There are no happy faces. No one is really looking forward to the trip, there's no sense of excitement, no glow in the cheeks that would reveal inner musings of the prospects of the travels ahead. Any glow is more likely to be a result of a hang-over or overdose of caffeine that they have injected themselves with to battle chronic sleep-deprivation. These people are not going to see their loved ones, or new exciting places. They are going to work, and had to wake up too early. In fact, they ARE at work already. Meeting agendas and business correspondence are being drafted in the minds already, telephone calls are made (clearly to other commuters or business partners in other time zones, since it's about 7AM...). Then the train arrives, and the platformfull of suited grey mass will be sucked into the train that's already half-full of people who live even further away. They might have to get up earlier, but they will be guaranteed a seat in the train. At Cambridge (and there are four other stops between Cambridge and London King's Cross) the train will reach its full capacity and some people will have to sit on the floor or stand.

80% of those who get a seat will take a memo or a laptop or both from their briefcases and start working. To get a competitive edge or just to fight off boredom? Not everyone is wearing a suit. There's also a handful of people who don't trust public transport in London and are equipped with folding bicycles and gore-tex jackets and lycra pants with lots of reflectors everywhere, and are going to hop on their bikes on the station and cycle wherever it is they are going. Assumedly their suits will be there waiting for them.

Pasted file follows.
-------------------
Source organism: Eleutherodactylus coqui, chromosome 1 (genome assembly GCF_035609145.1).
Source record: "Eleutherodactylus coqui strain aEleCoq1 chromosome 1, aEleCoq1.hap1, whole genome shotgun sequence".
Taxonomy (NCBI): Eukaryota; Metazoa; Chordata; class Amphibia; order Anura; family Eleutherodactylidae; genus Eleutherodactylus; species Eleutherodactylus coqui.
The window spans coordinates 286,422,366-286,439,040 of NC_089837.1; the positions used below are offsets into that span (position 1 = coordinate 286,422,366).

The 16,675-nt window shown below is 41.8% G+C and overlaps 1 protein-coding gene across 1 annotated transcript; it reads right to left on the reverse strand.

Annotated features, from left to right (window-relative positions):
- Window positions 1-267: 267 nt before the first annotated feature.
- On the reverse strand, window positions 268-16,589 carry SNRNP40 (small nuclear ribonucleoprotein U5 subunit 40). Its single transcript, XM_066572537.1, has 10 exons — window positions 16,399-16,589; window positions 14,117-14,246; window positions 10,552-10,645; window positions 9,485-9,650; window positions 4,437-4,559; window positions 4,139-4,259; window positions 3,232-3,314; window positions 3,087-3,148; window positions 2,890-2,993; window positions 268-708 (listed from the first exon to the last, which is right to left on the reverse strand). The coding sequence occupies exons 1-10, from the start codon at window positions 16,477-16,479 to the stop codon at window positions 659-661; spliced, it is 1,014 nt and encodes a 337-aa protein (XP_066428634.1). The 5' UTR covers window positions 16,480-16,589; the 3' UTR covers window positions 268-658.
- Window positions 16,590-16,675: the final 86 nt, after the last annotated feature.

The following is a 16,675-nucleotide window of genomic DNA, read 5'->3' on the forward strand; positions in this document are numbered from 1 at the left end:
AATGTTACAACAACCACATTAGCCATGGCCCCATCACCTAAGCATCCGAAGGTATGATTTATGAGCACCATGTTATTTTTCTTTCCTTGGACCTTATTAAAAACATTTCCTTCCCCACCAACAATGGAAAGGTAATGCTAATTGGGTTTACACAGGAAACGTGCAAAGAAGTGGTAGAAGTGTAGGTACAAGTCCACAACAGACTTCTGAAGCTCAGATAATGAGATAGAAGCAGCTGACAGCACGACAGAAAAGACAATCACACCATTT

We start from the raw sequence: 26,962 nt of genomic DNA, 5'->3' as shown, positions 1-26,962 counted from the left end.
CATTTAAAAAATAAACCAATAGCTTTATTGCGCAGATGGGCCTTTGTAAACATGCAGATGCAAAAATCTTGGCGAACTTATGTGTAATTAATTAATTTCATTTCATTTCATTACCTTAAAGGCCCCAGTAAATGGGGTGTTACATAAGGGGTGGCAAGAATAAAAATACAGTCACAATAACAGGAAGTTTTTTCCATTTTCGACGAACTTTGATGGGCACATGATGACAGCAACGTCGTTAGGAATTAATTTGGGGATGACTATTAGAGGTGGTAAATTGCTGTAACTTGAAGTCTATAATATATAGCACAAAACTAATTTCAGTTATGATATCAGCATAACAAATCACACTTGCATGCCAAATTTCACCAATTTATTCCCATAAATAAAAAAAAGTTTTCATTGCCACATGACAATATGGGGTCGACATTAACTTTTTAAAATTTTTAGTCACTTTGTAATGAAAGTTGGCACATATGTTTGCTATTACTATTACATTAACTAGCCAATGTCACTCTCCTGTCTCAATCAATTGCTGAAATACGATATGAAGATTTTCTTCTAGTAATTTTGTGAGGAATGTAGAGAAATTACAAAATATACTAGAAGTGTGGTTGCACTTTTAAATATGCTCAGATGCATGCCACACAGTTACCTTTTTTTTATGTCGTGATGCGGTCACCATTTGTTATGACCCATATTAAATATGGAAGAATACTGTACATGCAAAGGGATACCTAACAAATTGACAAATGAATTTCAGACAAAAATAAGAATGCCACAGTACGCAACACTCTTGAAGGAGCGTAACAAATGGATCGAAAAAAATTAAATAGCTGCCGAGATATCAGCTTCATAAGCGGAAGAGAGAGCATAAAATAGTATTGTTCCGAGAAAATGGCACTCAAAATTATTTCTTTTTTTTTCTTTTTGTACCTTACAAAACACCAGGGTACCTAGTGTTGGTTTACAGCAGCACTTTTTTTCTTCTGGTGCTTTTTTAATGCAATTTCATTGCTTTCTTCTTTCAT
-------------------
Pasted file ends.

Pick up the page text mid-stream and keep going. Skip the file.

There's a sense of belonging that you get in here. It's not really solidarity, since you can feel that these people are already mentally preparing for the competitive environment they will face in City, but everyone feels like they are in the same boat. The professionalism of commuting is enshrined in the unspoken rules and codes of conduct. If you see a free seat, you grab it. It's yours even though an older lady would walk past. Since everyone is fit enough to work, they are also fit enough to stand. It's their own fault if they are too slow to board a train. Better luck next time. No loud conversations, even in mobiles. People are working, this is an extension of the office, just without the water coolers and stationery cupboards. You shouldn't pay too much attention to other people's papers or work. You wouldn't want someone to peer over your shoulder to read your memo's, would you? No initiating unnecessary discussion. It is alright to talk with people who are travelling with you, but not initiate stupid chats with strangers about weather or the nice laptop they have. They have the laptop because they are working, even if they would be playing solitaire. There's mental work or mind-cleaning going on and it should not be disturbed.